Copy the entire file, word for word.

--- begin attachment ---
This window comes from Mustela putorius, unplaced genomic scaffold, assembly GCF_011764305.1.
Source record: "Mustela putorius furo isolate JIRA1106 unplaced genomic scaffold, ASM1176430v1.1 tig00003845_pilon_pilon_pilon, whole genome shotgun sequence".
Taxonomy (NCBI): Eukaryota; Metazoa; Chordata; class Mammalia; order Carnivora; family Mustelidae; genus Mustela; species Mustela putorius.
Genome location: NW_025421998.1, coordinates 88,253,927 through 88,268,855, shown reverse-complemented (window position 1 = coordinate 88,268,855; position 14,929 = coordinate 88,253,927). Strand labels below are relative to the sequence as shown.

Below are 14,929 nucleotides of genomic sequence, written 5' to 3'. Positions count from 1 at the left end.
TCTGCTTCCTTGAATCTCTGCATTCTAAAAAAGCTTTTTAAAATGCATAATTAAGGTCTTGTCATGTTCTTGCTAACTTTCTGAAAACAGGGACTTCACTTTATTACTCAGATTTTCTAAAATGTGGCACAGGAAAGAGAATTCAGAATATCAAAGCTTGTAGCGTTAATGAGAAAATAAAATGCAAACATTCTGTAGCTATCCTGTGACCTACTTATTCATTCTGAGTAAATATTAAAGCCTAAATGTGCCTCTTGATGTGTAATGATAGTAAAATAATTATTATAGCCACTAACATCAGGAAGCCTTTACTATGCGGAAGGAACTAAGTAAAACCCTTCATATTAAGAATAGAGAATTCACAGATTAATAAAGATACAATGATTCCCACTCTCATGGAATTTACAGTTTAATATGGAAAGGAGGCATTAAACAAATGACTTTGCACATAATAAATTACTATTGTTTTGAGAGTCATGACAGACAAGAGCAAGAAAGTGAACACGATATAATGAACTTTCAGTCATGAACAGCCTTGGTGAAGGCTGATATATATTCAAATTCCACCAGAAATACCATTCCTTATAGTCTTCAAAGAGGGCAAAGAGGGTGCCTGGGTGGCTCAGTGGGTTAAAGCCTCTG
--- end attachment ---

This window comes from Mustela putorius, unplaced genomic scaffold, assembly GCF_011764305.1.
Source record: "Mustela putorius furo isolate JIRA1106 unplaced genomic scaffold, ASM1176430v1.1 tig00003845_pilon_pilon_pilon, whole genome shotgun sequence".
Taxonomy (NCBI): Eukaryota; Metazoa; Chordata; class Mammalia; order Carnivora; family Mustelidae; genus Mustela; species Mustela putorius.
Genome location: NW_025421998.1, coordinates 88,253,927 through 88,268,855, shown reverse-complemented (window position 1 = coordinate 88,268,855; position 14,929 = coordinate 88,253,927). Strand labels below are relative to the sequence as shown.

Below are 14,929 nucleotides of genomic sequence, written 5' to 3'. Positions count from 1 at the left end.
TCTGCTTCCTTGAATCTCTGCATTCTAAAAAAGCTTTTTAAAATGCATAATTAAGGTCTTGTCATGTTCTTGCTAACTTTCTGAAAACAGGGACTTCACTTTATTACTCAGATTTTCTAAAATGTGGCACAGGAAAGAGAATTCAGAATATCAAAGCTTGTAGCGTTAATGAGAAAATAAAATGCAAACATTCTGTAGCTATCCTGTGACCTACTTATTCATTCTGAGTAAATATTAAAGCCTAAATGTGCCTCTTGATGTGTAATGATAGTAAAATAATTATTATAGCCACTAACATCAGGAAGCCTTTACTATGCGGAAGGAACTAAGTAAAACCCTTCATATTAAGAATAGAGAATTCACAGATTAATAAAGATACAATGATTCCCACTCTCATGGAATTTACAGTTTAATATGGAAAGGAGGCATTAAACAAATGACTTTGCACATAATAAATTACTATTGTTTTGAGAGTCATGACAGACAAGAGCAAGAAAGTGAACACGATATAATGAACTTTCAGTCATGAACAGCCTTGGTGAAGGCTGATATATATTCAAATTCCACCAGAAATACCATTCCTTATAGTCTTCAAAGAGGGCAAAGAGGGTGCCTGGGTGGCTCAGTGGGTTAAAGCCTCTG